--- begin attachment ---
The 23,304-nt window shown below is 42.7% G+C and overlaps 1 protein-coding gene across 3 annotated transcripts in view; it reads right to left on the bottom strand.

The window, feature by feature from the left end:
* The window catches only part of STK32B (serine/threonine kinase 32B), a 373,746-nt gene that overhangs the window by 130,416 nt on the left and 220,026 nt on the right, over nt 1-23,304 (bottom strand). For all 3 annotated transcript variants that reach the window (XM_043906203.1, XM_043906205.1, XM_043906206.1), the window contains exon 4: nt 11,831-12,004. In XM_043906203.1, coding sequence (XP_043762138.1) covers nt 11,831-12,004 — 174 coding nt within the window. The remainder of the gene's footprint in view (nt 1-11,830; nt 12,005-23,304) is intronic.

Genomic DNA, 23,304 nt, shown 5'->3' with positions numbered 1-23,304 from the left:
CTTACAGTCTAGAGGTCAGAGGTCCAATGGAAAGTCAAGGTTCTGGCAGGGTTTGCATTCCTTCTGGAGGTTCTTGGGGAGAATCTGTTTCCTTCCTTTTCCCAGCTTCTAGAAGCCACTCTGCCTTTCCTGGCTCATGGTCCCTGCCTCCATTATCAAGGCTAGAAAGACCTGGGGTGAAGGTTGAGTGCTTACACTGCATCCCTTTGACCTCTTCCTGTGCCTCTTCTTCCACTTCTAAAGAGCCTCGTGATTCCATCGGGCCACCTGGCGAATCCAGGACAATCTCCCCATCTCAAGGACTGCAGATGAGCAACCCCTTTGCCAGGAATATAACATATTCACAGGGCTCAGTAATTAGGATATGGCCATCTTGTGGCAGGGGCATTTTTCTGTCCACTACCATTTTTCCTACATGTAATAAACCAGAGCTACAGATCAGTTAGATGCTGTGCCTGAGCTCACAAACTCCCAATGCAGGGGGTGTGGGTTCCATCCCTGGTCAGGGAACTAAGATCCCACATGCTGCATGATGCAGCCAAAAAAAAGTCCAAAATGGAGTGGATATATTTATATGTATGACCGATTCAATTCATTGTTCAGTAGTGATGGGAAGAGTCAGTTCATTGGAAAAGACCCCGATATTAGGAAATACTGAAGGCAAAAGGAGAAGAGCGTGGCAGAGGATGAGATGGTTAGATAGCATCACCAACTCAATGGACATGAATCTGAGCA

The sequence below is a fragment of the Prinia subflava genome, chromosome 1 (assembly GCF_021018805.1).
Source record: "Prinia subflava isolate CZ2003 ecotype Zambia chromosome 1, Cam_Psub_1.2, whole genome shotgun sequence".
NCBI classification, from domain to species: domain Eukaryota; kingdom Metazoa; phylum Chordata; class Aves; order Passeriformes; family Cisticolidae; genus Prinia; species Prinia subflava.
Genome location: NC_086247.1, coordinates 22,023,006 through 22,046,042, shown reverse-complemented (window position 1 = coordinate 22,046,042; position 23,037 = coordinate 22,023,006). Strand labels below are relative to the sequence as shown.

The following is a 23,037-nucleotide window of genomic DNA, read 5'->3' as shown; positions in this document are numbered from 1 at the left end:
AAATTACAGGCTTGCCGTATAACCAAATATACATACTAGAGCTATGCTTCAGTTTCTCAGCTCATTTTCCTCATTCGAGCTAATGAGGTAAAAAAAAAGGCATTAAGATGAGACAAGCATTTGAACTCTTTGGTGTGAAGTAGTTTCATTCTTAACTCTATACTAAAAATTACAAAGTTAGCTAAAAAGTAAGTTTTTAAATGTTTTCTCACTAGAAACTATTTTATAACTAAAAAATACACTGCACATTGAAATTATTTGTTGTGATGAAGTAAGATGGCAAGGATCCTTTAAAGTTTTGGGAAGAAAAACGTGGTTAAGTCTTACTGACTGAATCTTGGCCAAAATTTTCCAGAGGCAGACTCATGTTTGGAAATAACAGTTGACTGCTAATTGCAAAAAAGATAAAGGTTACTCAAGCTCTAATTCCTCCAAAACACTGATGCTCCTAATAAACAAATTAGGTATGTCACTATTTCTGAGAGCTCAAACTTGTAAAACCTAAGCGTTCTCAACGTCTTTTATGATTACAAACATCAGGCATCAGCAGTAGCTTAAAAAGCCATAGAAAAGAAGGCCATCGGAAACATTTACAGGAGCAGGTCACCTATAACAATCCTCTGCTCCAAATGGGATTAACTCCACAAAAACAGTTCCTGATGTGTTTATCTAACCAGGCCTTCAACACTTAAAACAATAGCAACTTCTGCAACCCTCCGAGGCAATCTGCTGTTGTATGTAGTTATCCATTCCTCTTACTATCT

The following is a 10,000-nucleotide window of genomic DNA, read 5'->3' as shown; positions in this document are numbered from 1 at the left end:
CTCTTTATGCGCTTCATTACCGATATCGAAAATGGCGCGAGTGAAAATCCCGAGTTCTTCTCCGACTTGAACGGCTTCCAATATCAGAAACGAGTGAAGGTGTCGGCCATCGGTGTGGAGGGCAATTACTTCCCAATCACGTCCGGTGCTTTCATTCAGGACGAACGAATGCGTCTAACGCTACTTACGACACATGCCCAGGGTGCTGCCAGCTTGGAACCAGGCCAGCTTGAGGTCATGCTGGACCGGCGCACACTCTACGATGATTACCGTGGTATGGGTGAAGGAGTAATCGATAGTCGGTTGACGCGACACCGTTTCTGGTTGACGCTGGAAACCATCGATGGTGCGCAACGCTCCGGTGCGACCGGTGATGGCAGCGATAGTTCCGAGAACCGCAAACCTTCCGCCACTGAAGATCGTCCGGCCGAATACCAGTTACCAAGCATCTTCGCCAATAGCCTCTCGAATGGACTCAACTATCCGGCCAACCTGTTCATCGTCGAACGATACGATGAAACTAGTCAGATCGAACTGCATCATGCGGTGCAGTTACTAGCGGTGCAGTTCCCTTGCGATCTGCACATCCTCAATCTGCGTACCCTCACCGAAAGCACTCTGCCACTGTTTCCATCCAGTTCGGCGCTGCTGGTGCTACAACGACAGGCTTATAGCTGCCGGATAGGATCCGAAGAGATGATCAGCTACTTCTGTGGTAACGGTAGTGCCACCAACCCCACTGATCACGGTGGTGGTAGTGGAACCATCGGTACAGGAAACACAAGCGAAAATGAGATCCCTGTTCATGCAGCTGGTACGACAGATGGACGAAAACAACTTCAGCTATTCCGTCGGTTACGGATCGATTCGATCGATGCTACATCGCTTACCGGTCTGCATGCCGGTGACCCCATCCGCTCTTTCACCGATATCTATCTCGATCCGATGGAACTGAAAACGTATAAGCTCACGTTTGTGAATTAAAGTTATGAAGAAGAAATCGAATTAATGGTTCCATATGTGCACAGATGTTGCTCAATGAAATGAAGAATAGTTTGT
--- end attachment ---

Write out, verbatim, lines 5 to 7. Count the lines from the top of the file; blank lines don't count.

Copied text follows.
CTTACAGTCTAGAGGTCAGAGGTCCAATGGAAAGTCAAGGTTCTGGCAGGGTTTGCATTCCTTCTGGAGGTTCTTGGGGAGAATCTGTTTCCTTCCTTTTCCCAGCTTCTAGAAGCCACTCTGCCTTTCCTGGCTCATGGTCCCTGCCTCCATTATCAAGGCTAGAAAGACCTGGGGTGAAGGTTGAGTGCTTACACTGCATCCCTTTGACCTCTTCCTGTGCCTCTTCTTCCACTTCTAAAGAGCCTCGTGATTCCATCGGGCCACCTGGCGAATCCAGGACAATCTCCCCATCTCAAGGACTGCAGATGAGCAACCCCTTTGCCAGGAATATAACATATTCACAGGGCTCAGTAATTAGGATATGGCCATCTTGTGGCAGGGGCATTTTTCTGTCCACTACCATTTTTCCTACATGTAATAAACCAGAGCTACAGATCAGTTAGATGCTGTGCCTGAGCTCACAAACTCCCAATGCAGGGGGTGTGGGTTCCATCCCTGGTCAGGGAACTAAGATCCCACATGCTGCATGATGCAGCCAAAAAAAAGTCCAAAATGGAGTGGATATATTTATATGTATGACCGATTCAATTCATTGTTCAGTAGTGATGGGAAGAGTCAGTTCATTGGAAAAGACCCCGATATTAGGAAATACTGAAGGCAAAAGGAGAAGAGCGTGGCAGAGGATGAGATGGTTAGATAGCATCACCAACTCAATGGACATGAATCTGAGCA

The sequence below is a fragment of the Prinia subflava genome, chromosome 1 (assembly GCF_021018805.1).
Source record: "Prinia subflava isolate CZ2003 ecotype Zambia chromosome 1, Cam_Psub_1.2, whole genome shotgun sequence".